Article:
Oh yeah, I would say so!  In Mexico, if you have an accident you are held until fault and the ability to pay for any damages have been determined.  Napoleonic law there states that you have to prove your innocence, which could take a lengthy amount of time.  And in Mexico, damages could include crazy stuff like the gouge you put into the fine Mexican asphalt or the signpost you broke when you plowed into it.  Having liability insurance is like having a get out of jail free card.  Note that if you do not hold the title to your motorcycle, you'll need a letter from the title holder giving you permission to take it into Mexico.

Do you have a word or two of wisdom about how to ride through deep, soft sand?

Speed and acceleration. Keep your speed up to a level that would be the same or just a bit lower than it would be if there was no sand at all in that same place. The gyroscopic forces of the spinning wheels are what make the bike resist tipping over or quickly changing directions. The faster the wheels are spinning, the stronger this gyroscopic force.

Unfortunately, when starting out from a dead stop in deep sand, there is none of this gyroscopic force to do it's "thing" until you get some speed going... which is the hardest part of riding in the stuff. What you want to do is accelerate up to speed as quickly as you can, because like a boat in the water, your bike also has a minimum speed at which it will remain up on a "plane" in sand. Heavy acceleration is required below this speed, and the bike will be extremely squirrelly or unstable feeling at these slow speeds, and your front tire will want to turn abruptly and plow into the sand.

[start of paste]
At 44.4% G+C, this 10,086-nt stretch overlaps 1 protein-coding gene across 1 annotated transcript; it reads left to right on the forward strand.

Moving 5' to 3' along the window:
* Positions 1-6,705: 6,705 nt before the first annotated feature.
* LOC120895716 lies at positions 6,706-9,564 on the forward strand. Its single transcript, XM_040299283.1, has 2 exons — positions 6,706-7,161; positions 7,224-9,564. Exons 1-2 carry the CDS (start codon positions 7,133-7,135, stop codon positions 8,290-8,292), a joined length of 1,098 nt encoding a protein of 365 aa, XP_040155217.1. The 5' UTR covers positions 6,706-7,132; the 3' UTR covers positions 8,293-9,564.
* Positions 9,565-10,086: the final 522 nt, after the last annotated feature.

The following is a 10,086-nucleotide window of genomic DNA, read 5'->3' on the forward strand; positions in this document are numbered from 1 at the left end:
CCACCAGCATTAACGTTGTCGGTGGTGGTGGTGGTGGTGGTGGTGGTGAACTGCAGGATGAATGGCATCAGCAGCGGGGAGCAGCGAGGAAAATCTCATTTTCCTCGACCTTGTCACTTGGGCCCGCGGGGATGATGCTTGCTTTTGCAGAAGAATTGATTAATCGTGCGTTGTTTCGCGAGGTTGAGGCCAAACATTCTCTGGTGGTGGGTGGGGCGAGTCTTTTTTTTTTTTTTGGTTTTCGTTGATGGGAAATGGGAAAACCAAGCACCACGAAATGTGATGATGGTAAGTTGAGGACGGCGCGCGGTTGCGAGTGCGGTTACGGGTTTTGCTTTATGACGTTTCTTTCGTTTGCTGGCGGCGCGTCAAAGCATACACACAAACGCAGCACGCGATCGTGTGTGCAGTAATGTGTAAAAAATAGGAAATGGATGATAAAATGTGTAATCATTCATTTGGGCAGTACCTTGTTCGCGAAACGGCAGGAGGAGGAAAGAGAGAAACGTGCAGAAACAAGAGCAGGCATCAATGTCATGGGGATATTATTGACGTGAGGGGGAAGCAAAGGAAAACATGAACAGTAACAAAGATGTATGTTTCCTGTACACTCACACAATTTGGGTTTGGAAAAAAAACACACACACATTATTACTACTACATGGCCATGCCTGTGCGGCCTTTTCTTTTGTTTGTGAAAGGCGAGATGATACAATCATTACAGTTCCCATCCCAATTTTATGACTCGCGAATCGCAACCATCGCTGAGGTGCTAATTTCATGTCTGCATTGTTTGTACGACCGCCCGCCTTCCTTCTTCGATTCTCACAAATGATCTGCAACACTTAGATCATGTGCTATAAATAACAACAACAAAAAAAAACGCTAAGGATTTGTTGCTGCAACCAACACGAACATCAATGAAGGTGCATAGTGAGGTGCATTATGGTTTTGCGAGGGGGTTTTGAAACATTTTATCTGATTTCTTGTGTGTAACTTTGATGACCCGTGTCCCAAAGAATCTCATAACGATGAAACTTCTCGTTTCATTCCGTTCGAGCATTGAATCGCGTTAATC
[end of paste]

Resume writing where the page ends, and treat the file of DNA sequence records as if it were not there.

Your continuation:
But getting up onto a plane sometimes requires accelerating to a speed faster than you think you should go, especially when your bike is throwing you all over the place. Listen to what I tell you now: The very moment you have your bike moving forward and steady on course... give it full throttle immediately until you get up on this "plane". You'll think I must be crazy, but once you see that it works, and your bike becomes much more steady with the speed, you'll have a new confidence and understanding. Until then, just remember that if you don't gas it, you are doomed to eventually plow the front tire in and either fall over or have to stop to keep from doing so. If you're really squirrelly still... then you're not going fast enough!

So, relax. Don't be anxious or intimidated by the sand. I would tell you not to have too stiff a grip on the bike, but you likely won't be able to help yourself. Besides, at slow speeds, the tire can really turn into ruts, ridges, and the like with a LOT of force, so sometimes a bit of tension or "firmness" can help there. But it will wear you out very quickly if you ride like that. Just try to think about not being so overly puckered up, and that may help you to relax, at least for a second or two. And that's a window of opportunity to accelerate up to speed, where it's WAY easier to ride.

Also, scoot back on the seat to keep weight off the front wheel.  If possible, avoid riding in or near ruts in otherwise fresh, wind blown sand.

Don't be afraid to fall over or bite it occasionally. Except for the bitch of having to right your big bike, sand is soft and forgiving.

It can't be stressed enough. Speed and acceleration are THE keys to riding in deep sand.